Limiting rivals’ access to the related product will generally have a greater effect on competition in the relevant market if the merged firm and the dependent rivals face less competition from other firms. In addition, the merged firm has a greater incentive to limit access to the dependent firms when it competes more closely with them. Market share and concentration measures for the merged firm, the dependent rivals, and the other firms, can sometimes provide evidence about both issues.

Nature and Purpose of the Merger

When the nature and purpose of the merger is to foreclose rivals, including by raising their costs, that suggests the merged firm is likely to foreclose rivals.

Trend Toward Vertical Integration

The Agencies will generally consider evidence about the degree of integration between firms in the relevant and related markets, as well as whether there is a trend toward further vertical integration and how that trend or the factors driving it may affect competition. A trend toward vertical integration may be shown through, for example: a pattern of vertical integration following mergers by one or both of the merging companies; or evidence that a merger was motivated by a desire to avoid having its access limited due to similar transactions among other companies that occurred or may occur in the future.

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If the parties offer rebuttal evidence, the Agencies will assess it under the approach laid out in Section 3. [Endnote 31] When assessing rebuttal evidence focused on the reduced profits of the merged firm from limiting access from rivals, the Agencies examine whether the reduction in profits would prevent the full range of reasonably probable strategies to limit access. When evaluating whether this rebuttal evidence is sufficient to conclude that no substantial lessening of competition is threatened by the merger, the Agencies will give little weight to claims that are not supported by an objective analysis, including, for example, speculative claims about reputational harms. Moreover, the Agencies are unlikely to credit claims or commitments to protect or otherwise avoid weakening the merged firm’s rivals that do not align with the firm’s incentives. The Agencies’ assessment will be consistent with the principle that firms act to maximize their overall profits and valuation rather than the profits of any particular business unit. A merger may substantially lessen competition or tend to create a monopoly regardless of the claimed intent of the merging companies or their executives. (See Section 4.1)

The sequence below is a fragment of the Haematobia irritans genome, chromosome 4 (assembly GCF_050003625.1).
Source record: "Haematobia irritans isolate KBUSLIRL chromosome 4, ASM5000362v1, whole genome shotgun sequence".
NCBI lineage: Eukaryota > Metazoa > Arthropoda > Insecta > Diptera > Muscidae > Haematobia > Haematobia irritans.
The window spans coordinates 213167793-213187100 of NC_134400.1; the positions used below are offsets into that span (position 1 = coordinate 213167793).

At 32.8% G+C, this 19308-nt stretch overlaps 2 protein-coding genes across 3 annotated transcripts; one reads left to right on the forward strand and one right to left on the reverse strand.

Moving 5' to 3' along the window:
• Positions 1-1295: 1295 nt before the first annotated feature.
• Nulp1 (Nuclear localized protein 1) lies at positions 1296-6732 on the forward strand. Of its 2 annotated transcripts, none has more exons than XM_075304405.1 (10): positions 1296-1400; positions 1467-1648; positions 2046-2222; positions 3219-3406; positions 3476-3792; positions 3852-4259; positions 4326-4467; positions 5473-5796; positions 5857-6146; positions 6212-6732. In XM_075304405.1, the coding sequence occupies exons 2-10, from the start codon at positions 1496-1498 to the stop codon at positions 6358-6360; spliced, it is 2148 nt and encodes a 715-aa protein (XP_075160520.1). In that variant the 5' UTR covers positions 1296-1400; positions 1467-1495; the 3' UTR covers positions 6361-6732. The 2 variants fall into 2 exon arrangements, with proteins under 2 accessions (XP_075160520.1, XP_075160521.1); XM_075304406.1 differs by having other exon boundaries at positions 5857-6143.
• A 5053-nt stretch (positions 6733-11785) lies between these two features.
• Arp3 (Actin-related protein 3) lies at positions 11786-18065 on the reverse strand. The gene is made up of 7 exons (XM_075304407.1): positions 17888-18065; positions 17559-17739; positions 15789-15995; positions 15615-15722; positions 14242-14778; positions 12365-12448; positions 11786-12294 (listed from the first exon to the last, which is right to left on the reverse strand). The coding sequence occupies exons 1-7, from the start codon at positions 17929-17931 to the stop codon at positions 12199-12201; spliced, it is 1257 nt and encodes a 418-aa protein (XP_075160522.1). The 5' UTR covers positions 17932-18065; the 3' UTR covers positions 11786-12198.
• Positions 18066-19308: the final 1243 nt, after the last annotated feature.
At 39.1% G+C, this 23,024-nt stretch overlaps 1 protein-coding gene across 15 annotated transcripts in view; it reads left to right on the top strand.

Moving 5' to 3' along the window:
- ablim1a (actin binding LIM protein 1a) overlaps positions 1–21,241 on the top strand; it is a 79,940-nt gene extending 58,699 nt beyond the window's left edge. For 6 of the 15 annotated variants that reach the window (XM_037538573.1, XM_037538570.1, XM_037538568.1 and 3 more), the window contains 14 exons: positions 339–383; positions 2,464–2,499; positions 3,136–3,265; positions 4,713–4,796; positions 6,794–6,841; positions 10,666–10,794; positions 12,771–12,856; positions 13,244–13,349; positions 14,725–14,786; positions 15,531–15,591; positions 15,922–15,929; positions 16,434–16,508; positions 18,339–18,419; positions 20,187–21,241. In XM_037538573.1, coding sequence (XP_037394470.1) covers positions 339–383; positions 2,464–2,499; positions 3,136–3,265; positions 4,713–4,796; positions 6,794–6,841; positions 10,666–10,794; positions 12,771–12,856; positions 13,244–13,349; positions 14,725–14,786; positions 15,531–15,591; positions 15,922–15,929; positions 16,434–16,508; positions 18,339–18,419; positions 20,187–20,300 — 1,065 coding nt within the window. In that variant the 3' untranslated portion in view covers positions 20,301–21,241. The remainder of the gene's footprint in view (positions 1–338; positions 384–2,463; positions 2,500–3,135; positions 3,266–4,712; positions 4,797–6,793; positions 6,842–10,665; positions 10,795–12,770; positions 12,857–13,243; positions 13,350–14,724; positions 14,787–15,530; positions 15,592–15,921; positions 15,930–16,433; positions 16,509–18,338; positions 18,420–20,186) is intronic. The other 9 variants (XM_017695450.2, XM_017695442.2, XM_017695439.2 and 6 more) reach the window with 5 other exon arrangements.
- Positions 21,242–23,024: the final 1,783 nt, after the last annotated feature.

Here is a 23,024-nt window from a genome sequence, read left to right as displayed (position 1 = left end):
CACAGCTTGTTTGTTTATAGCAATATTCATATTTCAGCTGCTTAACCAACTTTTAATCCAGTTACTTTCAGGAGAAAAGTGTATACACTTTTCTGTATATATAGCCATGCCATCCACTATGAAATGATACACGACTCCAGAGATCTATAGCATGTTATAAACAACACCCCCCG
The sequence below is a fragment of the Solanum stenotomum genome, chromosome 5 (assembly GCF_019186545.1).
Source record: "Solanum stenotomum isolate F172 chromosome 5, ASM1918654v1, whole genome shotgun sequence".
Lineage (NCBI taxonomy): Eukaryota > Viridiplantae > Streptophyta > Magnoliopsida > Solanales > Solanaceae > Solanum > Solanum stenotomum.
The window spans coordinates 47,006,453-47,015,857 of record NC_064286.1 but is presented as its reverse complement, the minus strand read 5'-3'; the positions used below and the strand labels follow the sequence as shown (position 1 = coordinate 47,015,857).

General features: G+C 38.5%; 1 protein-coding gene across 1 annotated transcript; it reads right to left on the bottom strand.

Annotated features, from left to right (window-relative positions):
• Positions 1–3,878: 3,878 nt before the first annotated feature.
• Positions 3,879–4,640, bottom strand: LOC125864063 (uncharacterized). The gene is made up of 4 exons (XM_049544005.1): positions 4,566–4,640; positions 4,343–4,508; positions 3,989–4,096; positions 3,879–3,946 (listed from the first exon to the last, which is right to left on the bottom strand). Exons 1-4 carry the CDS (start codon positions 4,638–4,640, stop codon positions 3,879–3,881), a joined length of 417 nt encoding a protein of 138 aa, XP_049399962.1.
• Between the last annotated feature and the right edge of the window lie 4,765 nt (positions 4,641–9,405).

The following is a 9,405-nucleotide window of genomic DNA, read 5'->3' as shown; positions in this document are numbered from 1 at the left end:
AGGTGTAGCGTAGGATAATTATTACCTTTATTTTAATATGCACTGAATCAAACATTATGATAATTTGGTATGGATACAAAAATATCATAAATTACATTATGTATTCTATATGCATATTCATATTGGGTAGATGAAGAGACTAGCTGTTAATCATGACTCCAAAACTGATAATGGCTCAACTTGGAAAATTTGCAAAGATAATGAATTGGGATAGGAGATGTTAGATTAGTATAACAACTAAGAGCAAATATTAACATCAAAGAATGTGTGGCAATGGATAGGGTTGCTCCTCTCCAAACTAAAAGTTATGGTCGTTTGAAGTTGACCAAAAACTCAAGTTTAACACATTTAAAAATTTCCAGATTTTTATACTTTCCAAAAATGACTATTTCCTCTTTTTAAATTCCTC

If the merged firm has the ability and incentive to limit access to the related product and lessen competition in the relevant market, there are many ways it could act on those incentives. The merging parties may put forward evidence that there are no reasonably probable ways in which they could profitably limit access to the related product and thereby make it harder for rivals to compete, or that the merged firm will be more competitive because of the merger.

2.5.B. Mergers Involving Visibility into Rivals’ Competitively Sensitive Information